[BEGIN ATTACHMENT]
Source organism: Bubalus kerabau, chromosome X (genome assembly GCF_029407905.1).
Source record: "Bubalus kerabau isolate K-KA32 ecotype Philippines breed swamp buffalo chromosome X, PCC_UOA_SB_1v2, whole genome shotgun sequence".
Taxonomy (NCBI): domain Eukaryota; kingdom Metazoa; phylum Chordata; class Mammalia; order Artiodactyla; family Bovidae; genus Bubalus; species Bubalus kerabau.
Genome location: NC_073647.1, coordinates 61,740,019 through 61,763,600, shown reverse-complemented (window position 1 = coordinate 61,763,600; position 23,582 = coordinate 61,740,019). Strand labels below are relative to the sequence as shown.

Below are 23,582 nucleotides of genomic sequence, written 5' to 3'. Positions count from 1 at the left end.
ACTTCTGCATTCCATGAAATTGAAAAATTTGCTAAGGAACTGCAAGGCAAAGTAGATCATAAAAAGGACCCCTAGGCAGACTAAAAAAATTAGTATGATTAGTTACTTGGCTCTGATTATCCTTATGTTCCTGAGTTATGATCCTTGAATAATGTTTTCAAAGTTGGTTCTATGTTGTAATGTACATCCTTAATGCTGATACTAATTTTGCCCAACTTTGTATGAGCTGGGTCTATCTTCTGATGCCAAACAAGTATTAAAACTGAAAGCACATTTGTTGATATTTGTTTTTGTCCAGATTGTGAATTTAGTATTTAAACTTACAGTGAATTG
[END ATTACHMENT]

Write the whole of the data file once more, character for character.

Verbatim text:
Source organism: Bubalus kerabau, chromosome X (genome assembly GCF_029407905.1).
Source record: "Bubalus kerabau isolate K-KA32 ecotype Philippines breed swamp buffalo chromosome X, PCC_UOA_SB_1v2, whole genome shotgun sequence".
Taxonomy (NCBI): domain Eukaryota; kingdom Metazoa; phylum Chordata; class Mammalia; order Artiodactyla; family Bovidae; genus Bubalus; species Bubalus kerabau.
Genome location: NC_073647.1, coordinates 61,740,019 through 61,763,600, shown reverse-complemented (window position 1 = coordinate 61,763,600; position 23,582 = coordinate 61,740,019). Strand labels below are relative to the sequence as shown.

Below are 23,582 nucleotides of genomic sequence, written 5' to 3'. Positions count from 1 at the left end.
ACTTCTGCATTCCATGAAATTGAAAAATTTGCTAAGGAACTGCAAGGCAAAGTAGATCATAAAAAGGACCCCTAGGCAGACTAAAAAAATTAGTATGATTAGTTACTTGGCTCTGATTATCCTTATGTTCCTGAGTTATGATCCTTGAATAATGTTTTCAAAGTTGGTTCTATGTTGTAATGTACATCCTTAATGCTGATACTAATTTTGCCCAACTTTGTATGAGCTGGGTCTATCTTCTGATGCCAAACAAGTATTAAAACTGAAAGCACATTTGTTGATATTTGTTTTTGTCCAGATTGTGAATTTAGTATTTAAACTTACAGTGAATTG